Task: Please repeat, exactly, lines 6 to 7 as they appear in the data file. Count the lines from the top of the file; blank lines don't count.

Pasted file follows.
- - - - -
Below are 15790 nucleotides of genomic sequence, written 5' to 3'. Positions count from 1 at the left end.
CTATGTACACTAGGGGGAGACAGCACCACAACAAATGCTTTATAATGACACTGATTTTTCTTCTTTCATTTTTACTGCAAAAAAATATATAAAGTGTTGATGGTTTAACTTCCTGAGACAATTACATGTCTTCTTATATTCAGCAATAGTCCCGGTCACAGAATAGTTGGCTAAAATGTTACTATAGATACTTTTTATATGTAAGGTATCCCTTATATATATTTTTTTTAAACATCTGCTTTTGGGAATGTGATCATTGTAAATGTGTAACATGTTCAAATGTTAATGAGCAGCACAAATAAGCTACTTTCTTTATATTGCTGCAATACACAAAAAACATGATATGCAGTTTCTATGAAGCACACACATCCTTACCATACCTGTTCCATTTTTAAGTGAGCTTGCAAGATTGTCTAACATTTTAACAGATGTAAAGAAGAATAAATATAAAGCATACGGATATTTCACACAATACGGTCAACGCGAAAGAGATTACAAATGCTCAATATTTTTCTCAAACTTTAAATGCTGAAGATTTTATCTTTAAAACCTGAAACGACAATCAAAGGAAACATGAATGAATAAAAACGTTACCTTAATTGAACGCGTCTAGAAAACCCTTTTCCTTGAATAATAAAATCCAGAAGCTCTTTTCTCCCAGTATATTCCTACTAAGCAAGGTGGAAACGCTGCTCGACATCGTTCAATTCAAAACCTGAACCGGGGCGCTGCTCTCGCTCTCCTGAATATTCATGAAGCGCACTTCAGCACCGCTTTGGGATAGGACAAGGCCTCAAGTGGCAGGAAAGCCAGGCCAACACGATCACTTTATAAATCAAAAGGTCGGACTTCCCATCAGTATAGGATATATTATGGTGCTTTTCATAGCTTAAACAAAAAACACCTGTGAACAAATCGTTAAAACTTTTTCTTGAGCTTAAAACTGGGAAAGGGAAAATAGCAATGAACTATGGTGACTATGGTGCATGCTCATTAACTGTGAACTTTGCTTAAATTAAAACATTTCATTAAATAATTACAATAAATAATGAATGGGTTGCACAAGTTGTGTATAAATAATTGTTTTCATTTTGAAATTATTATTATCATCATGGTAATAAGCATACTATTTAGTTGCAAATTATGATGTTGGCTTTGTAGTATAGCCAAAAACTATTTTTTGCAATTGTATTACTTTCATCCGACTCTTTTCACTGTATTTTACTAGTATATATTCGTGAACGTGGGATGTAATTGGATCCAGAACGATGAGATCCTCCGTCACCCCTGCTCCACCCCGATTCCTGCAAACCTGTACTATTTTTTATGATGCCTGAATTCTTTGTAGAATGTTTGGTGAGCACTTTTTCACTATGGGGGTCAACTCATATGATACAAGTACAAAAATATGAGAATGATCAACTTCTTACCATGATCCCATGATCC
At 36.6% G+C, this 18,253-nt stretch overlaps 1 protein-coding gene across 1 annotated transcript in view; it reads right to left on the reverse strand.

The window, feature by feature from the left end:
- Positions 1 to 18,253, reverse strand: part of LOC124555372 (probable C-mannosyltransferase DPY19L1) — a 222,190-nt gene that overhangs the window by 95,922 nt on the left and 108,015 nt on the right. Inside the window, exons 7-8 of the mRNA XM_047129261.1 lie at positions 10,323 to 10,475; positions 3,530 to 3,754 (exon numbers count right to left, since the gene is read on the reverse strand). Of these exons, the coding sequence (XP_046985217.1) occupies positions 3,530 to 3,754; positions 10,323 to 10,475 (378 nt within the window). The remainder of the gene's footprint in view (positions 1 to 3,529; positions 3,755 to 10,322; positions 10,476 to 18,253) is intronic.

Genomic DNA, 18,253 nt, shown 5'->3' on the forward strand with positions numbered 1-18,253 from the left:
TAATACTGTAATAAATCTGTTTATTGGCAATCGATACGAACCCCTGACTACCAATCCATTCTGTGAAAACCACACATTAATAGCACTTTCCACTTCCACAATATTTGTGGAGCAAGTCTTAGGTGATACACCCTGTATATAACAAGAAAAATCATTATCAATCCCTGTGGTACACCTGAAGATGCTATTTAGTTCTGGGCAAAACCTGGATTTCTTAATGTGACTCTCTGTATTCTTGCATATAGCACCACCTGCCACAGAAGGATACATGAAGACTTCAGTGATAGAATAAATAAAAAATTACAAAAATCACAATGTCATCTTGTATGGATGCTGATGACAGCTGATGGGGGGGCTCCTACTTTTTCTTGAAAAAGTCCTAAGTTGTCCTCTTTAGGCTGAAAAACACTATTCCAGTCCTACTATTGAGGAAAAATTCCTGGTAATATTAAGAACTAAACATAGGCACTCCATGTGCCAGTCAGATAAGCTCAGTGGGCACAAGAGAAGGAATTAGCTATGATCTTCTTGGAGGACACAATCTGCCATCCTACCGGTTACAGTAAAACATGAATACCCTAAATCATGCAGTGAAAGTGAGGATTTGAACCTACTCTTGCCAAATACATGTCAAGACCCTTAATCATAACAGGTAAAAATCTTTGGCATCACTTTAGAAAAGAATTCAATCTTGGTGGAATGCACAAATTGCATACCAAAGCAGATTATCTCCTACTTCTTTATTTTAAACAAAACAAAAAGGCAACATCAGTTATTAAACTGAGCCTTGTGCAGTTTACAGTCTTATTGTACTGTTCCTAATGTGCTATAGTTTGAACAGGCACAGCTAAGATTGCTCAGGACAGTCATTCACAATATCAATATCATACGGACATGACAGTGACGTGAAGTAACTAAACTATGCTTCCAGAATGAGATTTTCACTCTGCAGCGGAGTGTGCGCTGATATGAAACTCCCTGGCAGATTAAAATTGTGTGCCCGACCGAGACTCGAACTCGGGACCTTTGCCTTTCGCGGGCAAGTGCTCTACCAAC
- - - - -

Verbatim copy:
Genomic DNA, 18,253 nt, shown 5'->3' on the forward strand with positions numbered 1-18,253 from the left:
TAATACTGTAATAAATCTGTTTATTGGCAATCGATACGAACCCCTGACTACCAATCCATTCTGTGAAAACCACACATTAATAGCACTTTCCACTTCCACAATATTTGTGGAGCAAGTCTTAGGTGATACACCCTGTATATAACAAGAAAAATCATTATCAATCCCTGTGGTACACCTGAAGATGCTATTTAGTTCTGGGCAAAACCTGGATTTCTTAATGTGACTCTCTGTATTCTTGCATATAGCACCACCTGCCACAGAAGGATACATGAAGACTTCAGTGATAGAATAAATAAAAAATTACAAAAATCACAATGTCATCTTGTATGGATGCTGATGACAGCTGATGGGGGGGCTCCTACTTTTTCTTGAAAAAGTCCTAAGTTGTCCTCTTTAGGCTGAAAAACACTATTCCAGTCCTACTATTGAGGAAAAATTCCTGGTAATATTAAGAACTAAACATAGGCACTCCATGTGCCAGTCAGATAAGCTCAGTGGGCACAAGAGAAGGAATTAGCTATGATCTTCTTGGAGGACACAATCTGCCATCCTACCGGTTACAGTAAAACATGAATACCCTAAATCATGCAGTGAAAGTGAGGATTTGAACCTACTCTTGCCAAATACATGTCAAGACCCTTAATCATAACAGGTAAAAATCTTTGGCATCACTTTAGAAAAGAATTCAATCTTGGTGGAATGCACAAATTGCATACCAAAGCAGATTATCTCCTACTTCTTTATTTTAAACAAAACAAAAAGGCAACATCAGTTATTAAACTGAGCCTTGTGCAGTTTACAGTCTTATTGTACTGTTCCTAATGTGCTATAGTTTGAACAGGCACAGCTAAGATTGCTCAGGACAGTCATTCACAATATCAATATCATACGGACATGACAGTGACGTGAAGTAACTAAACTATGCTTCCAGAATGAGATTTTCACTCTGCAGCGGAGTGTGCGCTGATATGAAACTCCCTGGCAGATTAAAATTGTGTGCCCGACCGAGACTCGAACTCGGGACCTTTGCCTTTCGCGGGCAAGTGCTCTACCAAC